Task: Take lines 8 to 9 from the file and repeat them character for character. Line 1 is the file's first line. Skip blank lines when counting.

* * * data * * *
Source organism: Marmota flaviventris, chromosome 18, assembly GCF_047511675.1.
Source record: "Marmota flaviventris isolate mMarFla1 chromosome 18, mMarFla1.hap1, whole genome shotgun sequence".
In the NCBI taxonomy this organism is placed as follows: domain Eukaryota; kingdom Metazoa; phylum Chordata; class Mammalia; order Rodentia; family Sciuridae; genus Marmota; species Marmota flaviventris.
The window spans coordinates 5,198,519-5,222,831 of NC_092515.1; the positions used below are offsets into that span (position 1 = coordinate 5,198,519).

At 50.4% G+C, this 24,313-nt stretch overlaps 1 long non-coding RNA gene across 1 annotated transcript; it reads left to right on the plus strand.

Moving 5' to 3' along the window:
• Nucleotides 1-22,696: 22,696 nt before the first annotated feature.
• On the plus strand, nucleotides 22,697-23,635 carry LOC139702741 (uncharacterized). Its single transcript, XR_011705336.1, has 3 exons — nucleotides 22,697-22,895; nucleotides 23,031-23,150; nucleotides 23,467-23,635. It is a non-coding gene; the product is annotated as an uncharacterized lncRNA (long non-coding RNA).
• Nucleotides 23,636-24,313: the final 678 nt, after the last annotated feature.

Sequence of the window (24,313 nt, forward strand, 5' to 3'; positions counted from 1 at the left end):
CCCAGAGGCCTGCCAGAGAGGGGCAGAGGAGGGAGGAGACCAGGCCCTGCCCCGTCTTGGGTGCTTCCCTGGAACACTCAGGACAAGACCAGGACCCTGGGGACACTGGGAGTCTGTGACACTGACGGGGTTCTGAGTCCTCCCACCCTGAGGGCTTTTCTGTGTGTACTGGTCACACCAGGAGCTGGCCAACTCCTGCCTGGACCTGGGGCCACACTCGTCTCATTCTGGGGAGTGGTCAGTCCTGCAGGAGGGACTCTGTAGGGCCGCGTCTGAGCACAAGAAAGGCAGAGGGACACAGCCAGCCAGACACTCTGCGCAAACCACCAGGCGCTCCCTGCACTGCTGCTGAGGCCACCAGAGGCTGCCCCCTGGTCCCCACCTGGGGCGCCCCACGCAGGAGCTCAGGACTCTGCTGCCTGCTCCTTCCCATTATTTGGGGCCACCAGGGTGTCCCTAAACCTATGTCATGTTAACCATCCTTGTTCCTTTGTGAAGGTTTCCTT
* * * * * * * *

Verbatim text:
• On the plus strand, nucleotides 22,697-23,635 carry LOC139702741 (uncharacterized). Its single transcript, XR_011705336.1, has 3 exons — nucleotides 22,697-22,895; nucleotides 23,031-23,150; nucleotides 23,467-23,635. It is a non-coding gene; the product is annotated as an uncharacterized lncRNA (long non-coding RNA).
• Nucleotides 23,636-24,313: the final 678 nt, after the last annotated feature.